Krogh-Jespersen teamed with Sanat Kamal Bahl and Anandamoy Sen, both MBA 14, and with software programmers Shinto Manuel and Jeremy Rahe, Public Health Adjunct Professor Julia Walsh, and mechanical engineering student Srihari Yamanoor to win the 24-hour competition, which challenged students to “build apps that change lives.” The event, held at Skydeck, is co-hosted by the Lester Center for Entrepreneurship, the Haas Entrepreneurs Association, and UC Berkeley’s CITRIS.

…preceded by Saturday strategizing at the Hackathon–Krogh Jespersen with Julia Walsh

It began with a 60-second elevator pitch on Friday evening to attract teammates. In this case, Bahl, Krogh-Jespersen, and Sen made the pitch and Manuel, Rahe, Walsh, and Yamanoor signed on. The team then worked through most of Friday night and most of Saturday, coding, designing and building—to make a 6:00 p.m. Saturday pitch to judges.

Team Immutrac proposed a way to track child immunizations in rural India using only a feature phone (aka a “dumb” phone) on the side of the rural villagers and a smart phone on the side of the Healthcare providers.  A readable/writable device would allow a villager to keep electronic medical records for her child on her phone, to receive text message reminders about the upcoming need for a shot, and to have the record updated with each visit.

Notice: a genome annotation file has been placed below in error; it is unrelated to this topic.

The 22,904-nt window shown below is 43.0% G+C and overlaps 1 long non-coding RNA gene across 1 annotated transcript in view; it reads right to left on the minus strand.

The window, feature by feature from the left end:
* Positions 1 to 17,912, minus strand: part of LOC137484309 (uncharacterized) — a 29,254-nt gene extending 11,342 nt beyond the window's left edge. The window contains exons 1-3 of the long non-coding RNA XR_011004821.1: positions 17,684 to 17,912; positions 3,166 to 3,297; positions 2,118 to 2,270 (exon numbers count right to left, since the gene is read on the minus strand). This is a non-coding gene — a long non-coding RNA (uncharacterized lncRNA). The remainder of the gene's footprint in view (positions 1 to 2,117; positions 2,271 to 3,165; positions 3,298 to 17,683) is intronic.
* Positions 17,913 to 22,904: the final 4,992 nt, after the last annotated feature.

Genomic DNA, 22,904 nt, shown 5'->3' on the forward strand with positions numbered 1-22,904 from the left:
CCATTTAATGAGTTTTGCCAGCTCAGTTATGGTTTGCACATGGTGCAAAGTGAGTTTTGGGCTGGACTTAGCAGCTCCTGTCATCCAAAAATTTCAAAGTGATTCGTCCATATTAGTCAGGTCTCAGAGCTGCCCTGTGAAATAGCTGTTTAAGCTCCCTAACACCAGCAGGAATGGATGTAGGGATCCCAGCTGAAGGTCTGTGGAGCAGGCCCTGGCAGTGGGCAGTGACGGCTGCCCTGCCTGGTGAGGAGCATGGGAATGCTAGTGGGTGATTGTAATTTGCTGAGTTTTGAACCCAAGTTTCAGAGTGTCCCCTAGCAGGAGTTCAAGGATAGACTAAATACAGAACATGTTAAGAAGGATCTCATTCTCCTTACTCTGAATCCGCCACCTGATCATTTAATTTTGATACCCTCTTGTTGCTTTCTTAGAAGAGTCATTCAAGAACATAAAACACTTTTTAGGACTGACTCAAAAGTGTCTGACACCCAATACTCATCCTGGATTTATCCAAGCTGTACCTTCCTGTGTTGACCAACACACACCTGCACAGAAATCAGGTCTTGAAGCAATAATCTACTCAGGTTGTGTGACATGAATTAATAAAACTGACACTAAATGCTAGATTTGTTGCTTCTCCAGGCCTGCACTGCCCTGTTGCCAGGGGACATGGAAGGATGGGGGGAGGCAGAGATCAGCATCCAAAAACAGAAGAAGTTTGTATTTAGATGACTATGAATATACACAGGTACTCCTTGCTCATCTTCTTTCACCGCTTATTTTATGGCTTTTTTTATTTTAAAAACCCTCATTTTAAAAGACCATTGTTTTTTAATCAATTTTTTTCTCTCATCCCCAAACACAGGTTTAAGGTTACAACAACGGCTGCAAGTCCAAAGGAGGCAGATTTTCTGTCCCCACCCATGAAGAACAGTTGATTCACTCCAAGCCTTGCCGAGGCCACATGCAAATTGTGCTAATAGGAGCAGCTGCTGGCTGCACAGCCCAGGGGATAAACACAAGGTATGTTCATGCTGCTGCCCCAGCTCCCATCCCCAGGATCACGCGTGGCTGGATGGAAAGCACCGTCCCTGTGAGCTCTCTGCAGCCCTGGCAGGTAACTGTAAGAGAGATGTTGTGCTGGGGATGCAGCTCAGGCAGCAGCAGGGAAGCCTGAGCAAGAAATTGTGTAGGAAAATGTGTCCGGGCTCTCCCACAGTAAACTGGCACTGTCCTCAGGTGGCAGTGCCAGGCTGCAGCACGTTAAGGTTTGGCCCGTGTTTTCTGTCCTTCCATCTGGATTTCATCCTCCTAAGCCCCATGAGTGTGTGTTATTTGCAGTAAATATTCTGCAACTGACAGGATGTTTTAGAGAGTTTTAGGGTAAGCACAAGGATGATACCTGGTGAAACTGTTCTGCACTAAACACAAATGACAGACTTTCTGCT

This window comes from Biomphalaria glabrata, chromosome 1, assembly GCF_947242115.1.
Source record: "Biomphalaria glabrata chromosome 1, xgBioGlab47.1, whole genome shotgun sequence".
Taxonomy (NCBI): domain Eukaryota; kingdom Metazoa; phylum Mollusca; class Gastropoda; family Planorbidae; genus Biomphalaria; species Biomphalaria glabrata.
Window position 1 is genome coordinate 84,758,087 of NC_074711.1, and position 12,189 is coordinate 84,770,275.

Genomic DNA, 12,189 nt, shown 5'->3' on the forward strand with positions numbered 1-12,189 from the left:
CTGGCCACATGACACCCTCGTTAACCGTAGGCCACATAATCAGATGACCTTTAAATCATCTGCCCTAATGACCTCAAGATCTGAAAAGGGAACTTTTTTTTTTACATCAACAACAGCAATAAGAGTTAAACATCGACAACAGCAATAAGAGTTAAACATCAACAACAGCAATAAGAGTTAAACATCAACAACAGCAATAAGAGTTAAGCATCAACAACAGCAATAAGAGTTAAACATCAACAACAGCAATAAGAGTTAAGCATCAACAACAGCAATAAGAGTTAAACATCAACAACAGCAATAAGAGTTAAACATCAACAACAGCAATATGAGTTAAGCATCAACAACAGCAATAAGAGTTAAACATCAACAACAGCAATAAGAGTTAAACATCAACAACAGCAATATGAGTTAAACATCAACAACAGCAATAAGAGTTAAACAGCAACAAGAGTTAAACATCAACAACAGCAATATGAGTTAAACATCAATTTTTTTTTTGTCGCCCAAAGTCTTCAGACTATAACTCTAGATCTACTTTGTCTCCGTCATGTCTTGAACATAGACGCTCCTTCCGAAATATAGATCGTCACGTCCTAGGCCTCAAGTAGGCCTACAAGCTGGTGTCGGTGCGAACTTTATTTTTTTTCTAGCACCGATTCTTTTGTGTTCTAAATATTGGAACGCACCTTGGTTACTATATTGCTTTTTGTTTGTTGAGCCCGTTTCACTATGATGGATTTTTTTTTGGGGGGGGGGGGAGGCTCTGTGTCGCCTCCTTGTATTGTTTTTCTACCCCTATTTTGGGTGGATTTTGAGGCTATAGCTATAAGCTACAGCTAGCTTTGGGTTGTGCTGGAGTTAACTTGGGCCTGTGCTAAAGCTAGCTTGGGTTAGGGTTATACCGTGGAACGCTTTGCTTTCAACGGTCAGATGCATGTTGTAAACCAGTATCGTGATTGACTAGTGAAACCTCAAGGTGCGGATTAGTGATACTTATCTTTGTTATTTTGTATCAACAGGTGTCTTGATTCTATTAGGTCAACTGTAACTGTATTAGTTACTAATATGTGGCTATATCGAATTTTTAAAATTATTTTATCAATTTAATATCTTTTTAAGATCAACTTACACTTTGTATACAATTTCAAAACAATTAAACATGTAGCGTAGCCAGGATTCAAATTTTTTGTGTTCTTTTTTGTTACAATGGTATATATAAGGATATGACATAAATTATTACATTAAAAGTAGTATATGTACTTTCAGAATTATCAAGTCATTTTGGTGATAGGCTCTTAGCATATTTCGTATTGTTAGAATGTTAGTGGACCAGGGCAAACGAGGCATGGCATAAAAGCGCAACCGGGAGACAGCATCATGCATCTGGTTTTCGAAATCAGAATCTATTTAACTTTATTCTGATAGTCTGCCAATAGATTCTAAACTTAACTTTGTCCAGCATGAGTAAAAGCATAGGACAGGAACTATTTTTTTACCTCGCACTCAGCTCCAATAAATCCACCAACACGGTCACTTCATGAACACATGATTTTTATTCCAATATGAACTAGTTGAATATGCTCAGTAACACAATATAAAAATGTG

Anandamoy Sen makes the pitch

“We were targeting the over 160,000 child deaths that occur from vaccine preventable diseases in India with an extremely cheap solution that could function without power cords or internet connections,” says Krogh-Jespersen. He credits the diversity of the team for making the event “so amazing.” A chemistry team leader with Nanosyn, Krogh-Jespersen says, “You can imagine that  as an organic chemist, I have no clue what technology solutions are possible, but both Haas and this event bring these people together–and big things happen.”

The winning Haas Hackathon team, top row, l. to r.: Erik Krogh-Jespersen, MBA 14, Shinto Manuel, Julia Walsh, Jeremy Rahe; bottom row, l. to r.: Sanat Kamal Bahl, MBA 14, Srihari Yamanoor, Anandamoy Sen, MBA 14